Dunbar’s number is suggested to be a theoretical cognitive limit to the number of people with whom one can maintain stable social relationships. These are relationships in which an individual knows who each person is, and how each person relates to every other person. Proponents assert that numbers larger than this generally require more restrictive rules, laws, and enforced norms to maintain a stable, cohesive group. No precise value has been proposed for Dunbar’s number. It has been proposed to lie between 100 and 230, with a commonly used value of 150.
We both wondered about the impact of social media on that number. I thought about research reported in the Daily Yonder two years ago about the difference between rural and urban social media use…
The report looked at 3,000 MySpace accounts (at the time MySpace was more popular than Facebook) of rural and urban users.
They found that rural users had fewer MySpace friends, and the friends that they did have tended to reside closer to their home, that rural women are more likely to use social media than men, and they are more apt to set their profiles to “private” than their urban counterparts. The article said, “In short, rural users relied on social media primarily to bond with existing close friends rather than building friendship bridges to users in other areas of the country.”
We replicated the study ourselves at the time (using Facebook and Twitter) and found pretty much the same thing. Our response base was 74% rural. Most folks tended to have online friendships that coincided with offline relationships. Back when we did the story I asked about the value of online connections…
I also asked what people found most valuable about social media. Keeping in contact with families and friends far away was a top reason. Getting to know people locally was another. Some use it only to connect around specific events or issues. It would be interesting to do the study again to see if folks felt the same way.
I read an article from someone who had a very different view on connections. The article said that Dunbar’s number is totally irrelevant in social media. The author (Jacob Morgan) maintains that Dunbar is talking about close relationships and that good social media is built more on acquaintances (or as he says weak links).
What social networks have allowed us to do is to build massive networks of weak ties. I use these weak ties all the time to reach out to folks for guest articles, business requests, speaking engagements, or ideas and advice. The mere fact that we are connected to people online creates a type of weak tie because you can always reach out to the person you are connected with.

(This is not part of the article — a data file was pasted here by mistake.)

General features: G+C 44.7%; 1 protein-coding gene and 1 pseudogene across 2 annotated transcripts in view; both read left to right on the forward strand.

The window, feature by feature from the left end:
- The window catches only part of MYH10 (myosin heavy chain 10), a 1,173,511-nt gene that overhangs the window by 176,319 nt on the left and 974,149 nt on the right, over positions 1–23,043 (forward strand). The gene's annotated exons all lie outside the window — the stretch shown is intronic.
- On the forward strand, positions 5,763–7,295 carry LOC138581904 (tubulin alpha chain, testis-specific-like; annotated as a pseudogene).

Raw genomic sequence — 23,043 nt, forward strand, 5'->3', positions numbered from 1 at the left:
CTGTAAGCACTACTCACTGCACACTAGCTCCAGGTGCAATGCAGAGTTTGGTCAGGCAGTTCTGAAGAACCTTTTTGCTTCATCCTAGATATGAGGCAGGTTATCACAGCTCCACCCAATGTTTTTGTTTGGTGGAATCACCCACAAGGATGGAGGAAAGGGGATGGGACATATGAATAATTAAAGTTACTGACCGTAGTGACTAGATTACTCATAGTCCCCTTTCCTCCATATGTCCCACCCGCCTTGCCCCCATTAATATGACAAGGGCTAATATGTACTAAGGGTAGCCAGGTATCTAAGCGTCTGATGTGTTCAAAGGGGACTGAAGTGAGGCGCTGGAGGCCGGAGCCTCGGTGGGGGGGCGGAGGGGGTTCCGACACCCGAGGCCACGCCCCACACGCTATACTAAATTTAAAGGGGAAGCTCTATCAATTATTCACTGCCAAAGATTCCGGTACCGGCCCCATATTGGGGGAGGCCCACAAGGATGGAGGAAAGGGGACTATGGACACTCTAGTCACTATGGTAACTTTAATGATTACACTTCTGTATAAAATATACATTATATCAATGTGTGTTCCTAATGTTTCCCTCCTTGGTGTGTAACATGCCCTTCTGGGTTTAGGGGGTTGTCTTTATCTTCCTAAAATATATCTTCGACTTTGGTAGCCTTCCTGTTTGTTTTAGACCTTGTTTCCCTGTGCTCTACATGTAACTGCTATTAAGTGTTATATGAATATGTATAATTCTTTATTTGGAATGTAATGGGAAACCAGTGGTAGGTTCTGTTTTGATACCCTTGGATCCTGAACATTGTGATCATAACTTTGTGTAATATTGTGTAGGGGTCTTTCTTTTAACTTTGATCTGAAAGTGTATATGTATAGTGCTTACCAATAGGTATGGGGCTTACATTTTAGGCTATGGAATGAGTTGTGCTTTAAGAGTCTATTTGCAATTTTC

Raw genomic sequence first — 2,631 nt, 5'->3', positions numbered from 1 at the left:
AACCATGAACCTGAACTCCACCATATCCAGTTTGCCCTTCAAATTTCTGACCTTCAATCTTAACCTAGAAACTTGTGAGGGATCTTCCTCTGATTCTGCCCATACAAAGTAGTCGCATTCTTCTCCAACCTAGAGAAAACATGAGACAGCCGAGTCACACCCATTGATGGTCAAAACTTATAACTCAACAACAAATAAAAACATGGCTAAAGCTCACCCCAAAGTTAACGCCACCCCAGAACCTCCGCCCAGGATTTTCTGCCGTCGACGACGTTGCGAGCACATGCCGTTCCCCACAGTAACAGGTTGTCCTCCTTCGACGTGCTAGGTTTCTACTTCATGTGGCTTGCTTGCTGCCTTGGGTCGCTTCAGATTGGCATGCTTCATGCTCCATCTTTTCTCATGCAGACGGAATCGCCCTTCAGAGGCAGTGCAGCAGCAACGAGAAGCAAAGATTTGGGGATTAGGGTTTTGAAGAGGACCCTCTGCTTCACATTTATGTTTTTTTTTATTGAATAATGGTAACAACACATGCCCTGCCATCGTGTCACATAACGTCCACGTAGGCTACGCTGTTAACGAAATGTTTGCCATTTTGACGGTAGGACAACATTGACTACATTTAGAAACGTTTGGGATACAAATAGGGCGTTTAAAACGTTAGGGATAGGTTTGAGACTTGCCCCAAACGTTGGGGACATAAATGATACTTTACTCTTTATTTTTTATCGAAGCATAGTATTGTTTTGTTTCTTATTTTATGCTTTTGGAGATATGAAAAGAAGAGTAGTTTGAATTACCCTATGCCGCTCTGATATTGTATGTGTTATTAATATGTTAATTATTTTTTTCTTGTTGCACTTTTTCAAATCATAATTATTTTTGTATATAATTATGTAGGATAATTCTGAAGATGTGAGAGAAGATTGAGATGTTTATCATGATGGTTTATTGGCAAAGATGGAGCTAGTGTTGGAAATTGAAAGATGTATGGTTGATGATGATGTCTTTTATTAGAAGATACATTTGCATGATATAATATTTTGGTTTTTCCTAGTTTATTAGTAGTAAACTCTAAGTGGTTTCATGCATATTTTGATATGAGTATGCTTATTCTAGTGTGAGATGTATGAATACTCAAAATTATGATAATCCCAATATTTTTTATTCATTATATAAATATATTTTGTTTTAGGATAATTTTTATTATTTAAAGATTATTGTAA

I think one main difference between the people who took our survey two years ago and this author comes back to the definition or “close relationships” in Dunbar’s definition and the different approaches to (maybe goals of) social networking. The survey takers were regular social network users; the author is a social media marketer. So one is using the network for a purpose and the rest seem to be using more as a pastime. Again, it would be interesting to repeat the survey now to see if more folks are using the network for a purpose other than keeping in touch.
I think there have always been super connectors – folks who interact with a lot of other folks. Social media makes it easier to mobilize connections more quickly – but can it turn people into super connectors who weren’t super connectors before.
Back to Dunbar and social media – is there a connection, lesson, change in Dunbar’s number with the advent of social media? I suspect that to stick true to the “close relationship” focus there may not be. Perhaps 150 is the hard fast number of friendships we can maintain at any given time – but while the number doesn’t change, friends do. Maybe social media allows us to keep friends on deck by maintaining connections to folks with whom we would have lost touch and in some ways maybe social media offers a glimpse at future friends by allowing us to connect to folks with shared interests who we don’t really know yet.